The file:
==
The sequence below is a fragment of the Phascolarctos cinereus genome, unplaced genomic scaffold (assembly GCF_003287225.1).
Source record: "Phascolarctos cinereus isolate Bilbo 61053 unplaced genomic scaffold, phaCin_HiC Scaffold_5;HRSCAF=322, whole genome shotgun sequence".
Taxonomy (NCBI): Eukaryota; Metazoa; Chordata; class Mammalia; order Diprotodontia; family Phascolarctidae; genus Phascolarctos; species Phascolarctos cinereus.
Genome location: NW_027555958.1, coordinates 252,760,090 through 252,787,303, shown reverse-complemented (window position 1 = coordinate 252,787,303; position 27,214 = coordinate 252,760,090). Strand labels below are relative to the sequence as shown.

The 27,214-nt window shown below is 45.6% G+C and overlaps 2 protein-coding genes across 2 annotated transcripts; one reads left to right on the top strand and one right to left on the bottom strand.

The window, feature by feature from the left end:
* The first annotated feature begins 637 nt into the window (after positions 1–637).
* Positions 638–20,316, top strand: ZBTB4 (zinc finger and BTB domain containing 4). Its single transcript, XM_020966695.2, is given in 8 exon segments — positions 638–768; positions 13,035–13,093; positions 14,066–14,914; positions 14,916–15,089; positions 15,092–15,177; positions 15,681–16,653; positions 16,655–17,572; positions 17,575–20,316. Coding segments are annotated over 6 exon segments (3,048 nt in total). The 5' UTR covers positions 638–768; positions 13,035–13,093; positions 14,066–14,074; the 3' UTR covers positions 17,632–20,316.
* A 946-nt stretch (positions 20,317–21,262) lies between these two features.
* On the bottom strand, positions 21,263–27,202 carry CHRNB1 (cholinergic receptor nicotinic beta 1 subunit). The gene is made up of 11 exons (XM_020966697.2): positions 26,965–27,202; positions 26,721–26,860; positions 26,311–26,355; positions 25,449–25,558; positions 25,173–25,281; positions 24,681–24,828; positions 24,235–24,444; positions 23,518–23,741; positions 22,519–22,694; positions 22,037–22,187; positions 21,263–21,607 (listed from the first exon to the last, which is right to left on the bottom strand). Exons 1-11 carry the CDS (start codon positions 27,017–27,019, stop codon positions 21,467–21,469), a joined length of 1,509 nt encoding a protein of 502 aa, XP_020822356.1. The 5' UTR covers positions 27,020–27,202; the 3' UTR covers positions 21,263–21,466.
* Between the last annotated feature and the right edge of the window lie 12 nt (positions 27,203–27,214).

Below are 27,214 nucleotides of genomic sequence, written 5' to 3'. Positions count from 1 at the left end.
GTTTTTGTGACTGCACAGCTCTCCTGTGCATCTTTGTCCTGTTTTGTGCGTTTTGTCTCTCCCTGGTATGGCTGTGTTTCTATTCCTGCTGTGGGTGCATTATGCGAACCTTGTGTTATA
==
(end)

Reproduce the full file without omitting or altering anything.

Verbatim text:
The sequence below is a fragment of the Phascolarctos cinereus genome, unplaced genomic scaffold (assembly GCF_003287225.1).
Source record: "Phascolarctos cinereus isolate Bilbo 61053 unplaced genomic scaffold, phaCin_HiC Scaffold_5;HRSCAF=322, whole genome shotgun sequence".
Taxonomy (NCBI): Eukaryota; Metazoa; Chordata; class Mammalia; order Diprotodontia; family Phascolarctidae; genus Phascolarctos; species Phascolarctos cinereus.
Genome location: NW_027555958.1, coordinates 252,760,090 through 252,787,303, shown reverse-complemented (window position 1 = coordinate 252,787,303; position 27,214 = coordinate 252,760,090). Strand labels below are relative to the sequence as shown.

The 27,214-nt window shown below is 45.6% G+C and overlaps 2 protein-coding genes across 2 annotated transcripts; one reads left to right on the top strand and one right to left on the bottom strand.

The window, feature by feature from the left end:
* The first annotated feature begins 637 nt into the window (after positions 1–637).
* Positions 638–20,316, top strand: ZBTB4 (zinc finger and BTB domain containing 4). Its single transcript, XM_020966695.2, is given in 8 exon segments — positions 638–768; positions 13,035–13,093; positions 14,066–14,914; positions 14,916–15,089; positions 15,092–15,177; positions 15,681–16,653; positions 16,655–17,572; positions 17,575–20,316. Coding segments are annotated over 6 exon segments (3,048 nt in total). The 5' UTR covers positions 638–768; positions 13,035–13,093; positions 14,066–14,074; the 3' UTR covers positions 17,632–20,316.
* A 946-nt stretch (positions 20,317–21,262) lies between these two features.
* On the bottom strand, positions 21,263–27,202 carry CHRNB1 (cholinergic receptor nicotinic beta 1 subunit). The gene is made up of 11 exons (XM_020966697.2): positions 26,965–27,202; positions 26,721–26,860; positions 26,311–26,355; positions 25,449–25,558; positions 25,173–25,281; positions 24,681–24,828; positions 24,235–24,444; positions 23,518–23,741; positions 22,519–22,694; positions 22,037–22,187; positions 21,263–21,607 (listed from the first exon to the last, which is right to left on the bottom strand). Exons 1-11 carry the CDS (start codon positions 27,017–27,019, stop codon positions 21,467–21,469), a joined length of 1,509 nt encoding a protein of 502 aa, XP_020822356.1. The 5' UTR covers positions 27,020–27,202; the 3' UTR covers positions 21,263–21,466.
* Between the last annotated feature and the right edge of the window lie 12 nt (positions 27,203–27,214).

Below are 27,214 nucleotides of genomic sequence, written 5' to 3'. Positions count from 1 at the left end.
GTTTTTGTGACTGCACAGCTCTCCTGTGCATCTTTGTCCTGTTTTGTGCGTTTTGTCTCTCCCTGGTATGGCTGTGTTTCTATTCCTGCTGTGGGTGCATTATGCGAACCTTGTGTTATA